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Low European Inflation

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Australian private capital expenditures surprised to the upside on Thursday, with the quarter on quarter figure showing a 1.1% increase rather than the expected 0.6% decline. Conversely, New Home Sales disappointed, falling by 5.7% instead of an expected 1.2% increase. While the Cap-ex figure was a positive surprise, government forecasts expect cap-ex figures to remain under pressure in coming years as mining investment decreases. The AUD rallied briefly after the announcement to rise one third of a cent, however selling pressure brought the currency back to end the day approximately even.

German Preliminary CPI showed an as-expected 0% change, month on month. The low figure highlights the lack of impact that low interest rates have had on inflation in developed nations. Low inflation, low interest and low expected inflation in the future has pushed German Bunds in to negative yields several years in to the future. This week the short end of the yield curve was negative out to the 3yr bond. Euro Area Flash CPI is still to be released tonight, and is expected to show a year on year inflation rate of 0.3% – a new low since the GFC. At some point, the recent decline in the Euro of 8 cents against the US dollar should begin to have a stabilising effect on inflation, however in the nearer term there has been speculation ahead of next week’s ECB meeting that Mario Draghi may need to add to recently announced stimulus measures in order to prevent a renewed slide into European recession. The Euro fell nearly half a cent in trading yesterday.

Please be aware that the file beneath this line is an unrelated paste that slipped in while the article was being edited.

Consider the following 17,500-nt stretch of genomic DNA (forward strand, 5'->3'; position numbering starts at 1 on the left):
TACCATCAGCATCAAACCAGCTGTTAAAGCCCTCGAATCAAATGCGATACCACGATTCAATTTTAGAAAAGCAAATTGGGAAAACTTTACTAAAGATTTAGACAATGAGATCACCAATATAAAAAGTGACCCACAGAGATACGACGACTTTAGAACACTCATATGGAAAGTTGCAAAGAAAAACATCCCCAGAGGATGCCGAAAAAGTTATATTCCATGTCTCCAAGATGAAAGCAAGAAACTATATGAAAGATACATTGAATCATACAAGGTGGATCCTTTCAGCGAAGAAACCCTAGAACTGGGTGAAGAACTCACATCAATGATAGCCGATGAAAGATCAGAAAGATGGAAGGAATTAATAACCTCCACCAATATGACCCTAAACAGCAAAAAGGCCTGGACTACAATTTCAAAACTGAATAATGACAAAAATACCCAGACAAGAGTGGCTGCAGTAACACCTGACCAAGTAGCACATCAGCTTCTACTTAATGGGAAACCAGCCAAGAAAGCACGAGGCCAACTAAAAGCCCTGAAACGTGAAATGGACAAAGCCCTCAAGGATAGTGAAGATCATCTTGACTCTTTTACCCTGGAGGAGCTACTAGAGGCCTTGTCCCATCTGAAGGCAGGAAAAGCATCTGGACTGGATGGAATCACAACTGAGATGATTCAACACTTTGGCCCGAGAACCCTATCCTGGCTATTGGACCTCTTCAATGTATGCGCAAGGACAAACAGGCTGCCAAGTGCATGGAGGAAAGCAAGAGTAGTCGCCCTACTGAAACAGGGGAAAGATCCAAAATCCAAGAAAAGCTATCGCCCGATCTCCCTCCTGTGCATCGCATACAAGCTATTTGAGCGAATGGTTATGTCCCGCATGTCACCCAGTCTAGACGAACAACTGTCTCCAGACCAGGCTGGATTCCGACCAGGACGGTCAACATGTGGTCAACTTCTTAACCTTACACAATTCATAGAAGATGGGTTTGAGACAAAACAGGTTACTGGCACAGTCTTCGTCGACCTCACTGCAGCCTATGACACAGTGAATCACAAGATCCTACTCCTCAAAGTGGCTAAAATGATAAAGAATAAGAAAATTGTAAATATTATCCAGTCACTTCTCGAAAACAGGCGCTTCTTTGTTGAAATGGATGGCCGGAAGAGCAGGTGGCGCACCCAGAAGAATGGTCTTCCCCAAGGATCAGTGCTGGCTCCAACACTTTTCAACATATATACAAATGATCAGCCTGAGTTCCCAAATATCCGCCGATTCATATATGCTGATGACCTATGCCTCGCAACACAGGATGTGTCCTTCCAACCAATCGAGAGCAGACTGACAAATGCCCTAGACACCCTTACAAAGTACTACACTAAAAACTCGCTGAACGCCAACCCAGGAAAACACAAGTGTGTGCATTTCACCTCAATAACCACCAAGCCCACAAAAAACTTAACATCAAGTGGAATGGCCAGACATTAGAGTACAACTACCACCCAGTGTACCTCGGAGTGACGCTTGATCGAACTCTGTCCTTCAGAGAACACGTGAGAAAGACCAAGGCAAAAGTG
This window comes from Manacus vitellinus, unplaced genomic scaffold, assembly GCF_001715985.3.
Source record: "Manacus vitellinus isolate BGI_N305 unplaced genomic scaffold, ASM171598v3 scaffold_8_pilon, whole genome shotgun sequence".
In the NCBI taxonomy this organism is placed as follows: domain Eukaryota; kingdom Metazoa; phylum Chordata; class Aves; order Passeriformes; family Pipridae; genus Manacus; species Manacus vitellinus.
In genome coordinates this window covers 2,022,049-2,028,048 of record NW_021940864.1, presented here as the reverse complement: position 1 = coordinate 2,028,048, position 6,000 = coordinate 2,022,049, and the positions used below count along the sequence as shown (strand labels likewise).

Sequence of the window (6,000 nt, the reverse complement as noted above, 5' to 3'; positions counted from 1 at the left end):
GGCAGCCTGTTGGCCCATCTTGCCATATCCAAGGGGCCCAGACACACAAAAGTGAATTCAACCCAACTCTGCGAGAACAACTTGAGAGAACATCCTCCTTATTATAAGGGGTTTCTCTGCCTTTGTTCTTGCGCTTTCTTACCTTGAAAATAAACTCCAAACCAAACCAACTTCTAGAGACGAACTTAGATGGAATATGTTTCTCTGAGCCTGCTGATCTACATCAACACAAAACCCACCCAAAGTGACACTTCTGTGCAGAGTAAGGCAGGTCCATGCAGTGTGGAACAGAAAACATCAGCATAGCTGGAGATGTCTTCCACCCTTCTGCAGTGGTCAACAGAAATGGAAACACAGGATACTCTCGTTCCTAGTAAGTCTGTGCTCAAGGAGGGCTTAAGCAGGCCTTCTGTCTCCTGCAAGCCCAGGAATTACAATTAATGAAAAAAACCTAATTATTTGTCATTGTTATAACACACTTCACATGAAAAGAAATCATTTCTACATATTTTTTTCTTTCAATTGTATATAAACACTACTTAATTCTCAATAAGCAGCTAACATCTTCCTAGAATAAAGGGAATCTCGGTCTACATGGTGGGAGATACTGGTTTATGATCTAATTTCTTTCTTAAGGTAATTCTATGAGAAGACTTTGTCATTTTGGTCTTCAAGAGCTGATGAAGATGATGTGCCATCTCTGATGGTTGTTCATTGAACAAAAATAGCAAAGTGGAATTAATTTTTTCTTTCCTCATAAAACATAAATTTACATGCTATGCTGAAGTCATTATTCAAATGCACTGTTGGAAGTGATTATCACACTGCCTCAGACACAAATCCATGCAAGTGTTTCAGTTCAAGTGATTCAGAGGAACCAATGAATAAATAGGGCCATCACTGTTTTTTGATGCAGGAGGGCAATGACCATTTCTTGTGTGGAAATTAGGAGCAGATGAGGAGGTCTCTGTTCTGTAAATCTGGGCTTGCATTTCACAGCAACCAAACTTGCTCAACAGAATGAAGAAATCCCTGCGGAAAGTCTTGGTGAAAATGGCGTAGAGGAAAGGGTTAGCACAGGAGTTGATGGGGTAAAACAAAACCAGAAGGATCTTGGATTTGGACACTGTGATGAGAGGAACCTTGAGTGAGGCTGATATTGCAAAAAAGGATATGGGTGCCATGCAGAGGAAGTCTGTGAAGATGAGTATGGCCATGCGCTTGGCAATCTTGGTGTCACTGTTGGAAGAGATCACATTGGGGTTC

US Growth data showed that the US economy was expected to have grown 4.2% last quarter. This was a positive surprise for the US Dollar, as economists had only expected a 3.9% growth rate for the world’s largest economy. US Unemployment claims failed to surprise, coming out roughly as expected at 298,000. Markets did not react strongly to the data, but the US SP500 index closed above the 2000 level for the first time in low volume trading. With many waiting to see tonight’s Euro CPI figure and Mario Draghi’s response next week, other potential shocks may come in the form of US rhetoric in response to the alleged invasion of the Ukraine by Russian forces

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